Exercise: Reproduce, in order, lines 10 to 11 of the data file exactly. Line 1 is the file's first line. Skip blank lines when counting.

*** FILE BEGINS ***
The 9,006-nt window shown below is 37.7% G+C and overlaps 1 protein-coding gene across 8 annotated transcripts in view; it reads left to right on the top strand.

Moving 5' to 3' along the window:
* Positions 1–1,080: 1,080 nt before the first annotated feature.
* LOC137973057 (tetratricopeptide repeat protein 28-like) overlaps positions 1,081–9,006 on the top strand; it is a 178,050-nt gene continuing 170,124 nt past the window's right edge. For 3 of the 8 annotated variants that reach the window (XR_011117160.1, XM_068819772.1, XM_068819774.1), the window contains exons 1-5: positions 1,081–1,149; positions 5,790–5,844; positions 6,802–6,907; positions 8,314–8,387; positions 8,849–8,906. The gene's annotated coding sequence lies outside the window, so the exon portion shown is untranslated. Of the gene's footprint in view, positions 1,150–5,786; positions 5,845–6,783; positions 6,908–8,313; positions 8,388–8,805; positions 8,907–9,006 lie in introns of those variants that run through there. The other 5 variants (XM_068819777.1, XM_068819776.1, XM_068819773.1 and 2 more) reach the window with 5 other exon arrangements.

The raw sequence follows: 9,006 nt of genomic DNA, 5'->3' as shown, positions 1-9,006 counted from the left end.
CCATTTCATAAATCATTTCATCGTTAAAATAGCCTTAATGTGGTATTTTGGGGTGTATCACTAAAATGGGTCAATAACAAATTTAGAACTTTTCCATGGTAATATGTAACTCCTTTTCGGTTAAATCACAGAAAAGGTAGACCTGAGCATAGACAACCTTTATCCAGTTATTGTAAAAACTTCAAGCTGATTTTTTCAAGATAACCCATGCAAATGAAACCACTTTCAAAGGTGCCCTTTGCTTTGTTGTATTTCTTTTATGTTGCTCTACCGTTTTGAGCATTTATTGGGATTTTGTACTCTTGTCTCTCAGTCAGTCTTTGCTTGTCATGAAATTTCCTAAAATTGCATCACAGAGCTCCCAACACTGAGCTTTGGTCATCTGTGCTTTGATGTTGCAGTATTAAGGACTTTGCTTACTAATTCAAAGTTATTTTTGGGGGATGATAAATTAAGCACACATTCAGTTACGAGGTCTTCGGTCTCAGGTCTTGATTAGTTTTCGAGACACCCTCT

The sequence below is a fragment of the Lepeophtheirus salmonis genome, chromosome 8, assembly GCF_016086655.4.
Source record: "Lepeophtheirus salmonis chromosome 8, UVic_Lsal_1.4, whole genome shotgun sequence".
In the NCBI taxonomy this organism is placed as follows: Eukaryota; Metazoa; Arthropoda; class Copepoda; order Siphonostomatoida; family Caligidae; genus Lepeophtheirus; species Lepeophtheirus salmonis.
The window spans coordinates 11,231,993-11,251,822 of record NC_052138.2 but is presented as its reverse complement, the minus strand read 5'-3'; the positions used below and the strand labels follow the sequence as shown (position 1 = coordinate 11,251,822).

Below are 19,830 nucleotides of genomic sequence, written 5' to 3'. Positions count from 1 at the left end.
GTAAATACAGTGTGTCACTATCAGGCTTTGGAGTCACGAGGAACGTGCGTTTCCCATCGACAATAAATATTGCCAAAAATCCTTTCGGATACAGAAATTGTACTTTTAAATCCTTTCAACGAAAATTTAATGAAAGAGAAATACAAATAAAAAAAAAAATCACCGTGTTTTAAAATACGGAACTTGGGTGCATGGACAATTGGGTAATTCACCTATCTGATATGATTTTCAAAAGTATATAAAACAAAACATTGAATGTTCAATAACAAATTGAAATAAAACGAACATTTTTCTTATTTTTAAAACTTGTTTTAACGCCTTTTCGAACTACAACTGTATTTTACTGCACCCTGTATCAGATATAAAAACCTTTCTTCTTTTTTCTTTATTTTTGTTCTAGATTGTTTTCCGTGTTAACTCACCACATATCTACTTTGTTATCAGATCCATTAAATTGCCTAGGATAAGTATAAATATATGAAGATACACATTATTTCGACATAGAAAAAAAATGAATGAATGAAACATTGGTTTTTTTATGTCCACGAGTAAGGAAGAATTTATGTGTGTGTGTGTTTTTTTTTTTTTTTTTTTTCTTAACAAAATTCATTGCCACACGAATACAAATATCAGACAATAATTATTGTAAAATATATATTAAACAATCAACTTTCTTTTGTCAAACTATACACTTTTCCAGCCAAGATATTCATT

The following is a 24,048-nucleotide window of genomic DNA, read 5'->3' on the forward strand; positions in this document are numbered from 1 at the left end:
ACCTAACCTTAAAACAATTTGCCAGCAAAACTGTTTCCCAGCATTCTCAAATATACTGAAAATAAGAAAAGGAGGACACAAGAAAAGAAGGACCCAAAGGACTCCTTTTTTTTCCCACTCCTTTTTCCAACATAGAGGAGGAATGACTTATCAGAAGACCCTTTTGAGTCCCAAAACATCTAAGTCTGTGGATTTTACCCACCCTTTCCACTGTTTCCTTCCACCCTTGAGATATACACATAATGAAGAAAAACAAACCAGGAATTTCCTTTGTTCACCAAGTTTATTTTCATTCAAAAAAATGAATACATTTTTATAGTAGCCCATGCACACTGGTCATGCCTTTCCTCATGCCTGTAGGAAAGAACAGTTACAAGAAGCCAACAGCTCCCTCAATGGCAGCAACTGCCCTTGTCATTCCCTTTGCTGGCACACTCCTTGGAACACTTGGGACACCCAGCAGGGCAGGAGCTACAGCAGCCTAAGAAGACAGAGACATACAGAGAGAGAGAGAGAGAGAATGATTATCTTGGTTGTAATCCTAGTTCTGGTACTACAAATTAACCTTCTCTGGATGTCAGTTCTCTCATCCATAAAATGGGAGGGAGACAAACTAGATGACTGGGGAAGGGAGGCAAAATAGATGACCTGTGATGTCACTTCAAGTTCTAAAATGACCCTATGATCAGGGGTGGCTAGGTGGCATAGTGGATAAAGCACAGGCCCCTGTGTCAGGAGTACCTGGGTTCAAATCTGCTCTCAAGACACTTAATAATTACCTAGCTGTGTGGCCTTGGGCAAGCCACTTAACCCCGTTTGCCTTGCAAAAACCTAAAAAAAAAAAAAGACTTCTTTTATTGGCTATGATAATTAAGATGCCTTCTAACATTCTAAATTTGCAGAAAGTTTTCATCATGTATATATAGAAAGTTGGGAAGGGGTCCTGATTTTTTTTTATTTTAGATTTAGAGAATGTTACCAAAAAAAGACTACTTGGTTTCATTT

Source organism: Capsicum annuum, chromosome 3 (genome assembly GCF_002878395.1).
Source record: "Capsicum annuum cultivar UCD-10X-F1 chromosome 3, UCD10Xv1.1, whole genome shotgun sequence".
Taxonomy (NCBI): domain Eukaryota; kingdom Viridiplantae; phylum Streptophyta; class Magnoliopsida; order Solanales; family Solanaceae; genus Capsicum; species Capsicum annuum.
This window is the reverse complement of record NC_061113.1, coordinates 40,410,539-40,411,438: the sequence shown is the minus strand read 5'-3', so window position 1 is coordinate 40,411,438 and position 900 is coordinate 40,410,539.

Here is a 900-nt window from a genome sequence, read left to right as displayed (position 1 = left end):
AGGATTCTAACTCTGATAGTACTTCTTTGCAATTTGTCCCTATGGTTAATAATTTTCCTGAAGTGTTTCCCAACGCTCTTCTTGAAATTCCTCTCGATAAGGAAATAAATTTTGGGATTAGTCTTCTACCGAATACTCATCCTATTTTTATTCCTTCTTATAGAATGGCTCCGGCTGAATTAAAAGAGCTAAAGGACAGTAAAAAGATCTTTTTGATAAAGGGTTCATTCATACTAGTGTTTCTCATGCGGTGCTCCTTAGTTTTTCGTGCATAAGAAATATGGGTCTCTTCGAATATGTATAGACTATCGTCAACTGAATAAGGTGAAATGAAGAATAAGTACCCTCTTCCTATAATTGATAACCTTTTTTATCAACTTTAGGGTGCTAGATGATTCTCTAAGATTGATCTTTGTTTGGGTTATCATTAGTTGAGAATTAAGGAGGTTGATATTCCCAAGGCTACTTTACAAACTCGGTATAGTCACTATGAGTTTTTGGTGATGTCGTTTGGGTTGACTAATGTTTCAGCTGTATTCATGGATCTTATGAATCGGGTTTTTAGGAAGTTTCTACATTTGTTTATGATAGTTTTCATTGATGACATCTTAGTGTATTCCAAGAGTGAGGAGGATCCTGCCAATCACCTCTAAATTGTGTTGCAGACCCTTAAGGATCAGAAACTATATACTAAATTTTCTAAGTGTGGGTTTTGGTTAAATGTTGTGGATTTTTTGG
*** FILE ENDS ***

The window spans coordinates 11,231,993-11,251,822 of record NC_052138.2 but is presented as its reverse complement, the minus strand read 5'-3'; the positions used below and the strand labels follow the sequence as shown (position 1 = coordinate 11,251,822).

Below are 19,830 nucleotides of genomic sequence, written 5' to 3'. Positions count from 1 at the left end.